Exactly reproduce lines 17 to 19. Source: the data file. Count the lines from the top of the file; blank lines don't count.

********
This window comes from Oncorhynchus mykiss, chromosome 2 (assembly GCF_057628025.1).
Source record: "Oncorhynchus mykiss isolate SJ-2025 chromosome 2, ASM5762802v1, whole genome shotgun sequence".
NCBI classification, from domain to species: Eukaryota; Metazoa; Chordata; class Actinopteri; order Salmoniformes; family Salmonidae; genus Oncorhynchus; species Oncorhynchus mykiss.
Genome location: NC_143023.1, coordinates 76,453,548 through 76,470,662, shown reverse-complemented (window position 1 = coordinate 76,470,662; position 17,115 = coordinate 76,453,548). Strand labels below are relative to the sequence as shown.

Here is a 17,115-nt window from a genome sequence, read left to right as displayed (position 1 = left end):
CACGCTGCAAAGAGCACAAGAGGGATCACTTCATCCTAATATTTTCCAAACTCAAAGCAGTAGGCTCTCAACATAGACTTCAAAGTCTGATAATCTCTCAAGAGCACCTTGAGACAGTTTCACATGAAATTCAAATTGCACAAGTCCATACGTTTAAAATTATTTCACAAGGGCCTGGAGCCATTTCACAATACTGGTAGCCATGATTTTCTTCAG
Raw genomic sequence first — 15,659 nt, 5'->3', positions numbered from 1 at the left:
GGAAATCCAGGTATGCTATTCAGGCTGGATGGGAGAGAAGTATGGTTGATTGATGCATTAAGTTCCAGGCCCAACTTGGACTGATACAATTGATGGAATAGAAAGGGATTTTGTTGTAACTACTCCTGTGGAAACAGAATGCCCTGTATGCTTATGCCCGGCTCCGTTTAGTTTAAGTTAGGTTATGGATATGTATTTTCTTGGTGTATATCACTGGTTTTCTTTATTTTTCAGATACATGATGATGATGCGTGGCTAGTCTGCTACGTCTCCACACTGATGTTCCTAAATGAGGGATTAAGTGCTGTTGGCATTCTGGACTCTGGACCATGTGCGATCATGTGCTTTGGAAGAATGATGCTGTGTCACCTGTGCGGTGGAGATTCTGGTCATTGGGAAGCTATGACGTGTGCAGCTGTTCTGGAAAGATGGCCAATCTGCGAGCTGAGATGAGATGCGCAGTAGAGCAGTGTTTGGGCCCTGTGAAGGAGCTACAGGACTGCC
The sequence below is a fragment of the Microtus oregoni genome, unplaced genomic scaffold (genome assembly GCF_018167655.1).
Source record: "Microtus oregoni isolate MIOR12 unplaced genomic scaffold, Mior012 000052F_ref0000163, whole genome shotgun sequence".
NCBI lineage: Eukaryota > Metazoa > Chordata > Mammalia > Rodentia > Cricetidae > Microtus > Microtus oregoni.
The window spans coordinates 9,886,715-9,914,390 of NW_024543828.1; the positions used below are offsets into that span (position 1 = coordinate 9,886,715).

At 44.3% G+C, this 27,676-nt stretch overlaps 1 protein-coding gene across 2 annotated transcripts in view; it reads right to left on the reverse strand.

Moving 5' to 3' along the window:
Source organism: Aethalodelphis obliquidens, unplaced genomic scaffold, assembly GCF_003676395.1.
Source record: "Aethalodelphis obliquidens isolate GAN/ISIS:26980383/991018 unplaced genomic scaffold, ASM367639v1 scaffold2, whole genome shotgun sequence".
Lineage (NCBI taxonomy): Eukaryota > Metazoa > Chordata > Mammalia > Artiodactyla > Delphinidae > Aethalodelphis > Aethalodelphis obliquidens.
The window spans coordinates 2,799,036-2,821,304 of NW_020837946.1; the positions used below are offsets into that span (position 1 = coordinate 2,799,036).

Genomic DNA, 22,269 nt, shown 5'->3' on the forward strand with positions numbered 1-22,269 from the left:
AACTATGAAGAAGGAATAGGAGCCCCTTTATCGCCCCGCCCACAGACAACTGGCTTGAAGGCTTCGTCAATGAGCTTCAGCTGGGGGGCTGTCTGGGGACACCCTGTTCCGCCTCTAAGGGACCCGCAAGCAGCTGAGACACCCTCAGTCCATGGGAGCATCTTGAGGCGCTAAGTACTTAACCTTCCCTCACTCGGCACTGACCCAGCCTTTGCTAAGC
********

Lineage (NCBI taxonomy): Eukaryota > Metazoa > Chordata > Mammalia > Artiodactyla > Delphinidae > Aethalodelphis > Aethalodelphis obliquidens.
The window spans coordinates 2,799,036-2,821,304 of NW_020837946.1; the positions used below are offsets into that span (position 1 = coordinate 2,799,036).

Genomic DNA, 22,269 nt, shown 5'->3' on the forward strand with positions numbered 1-22,269 from the left: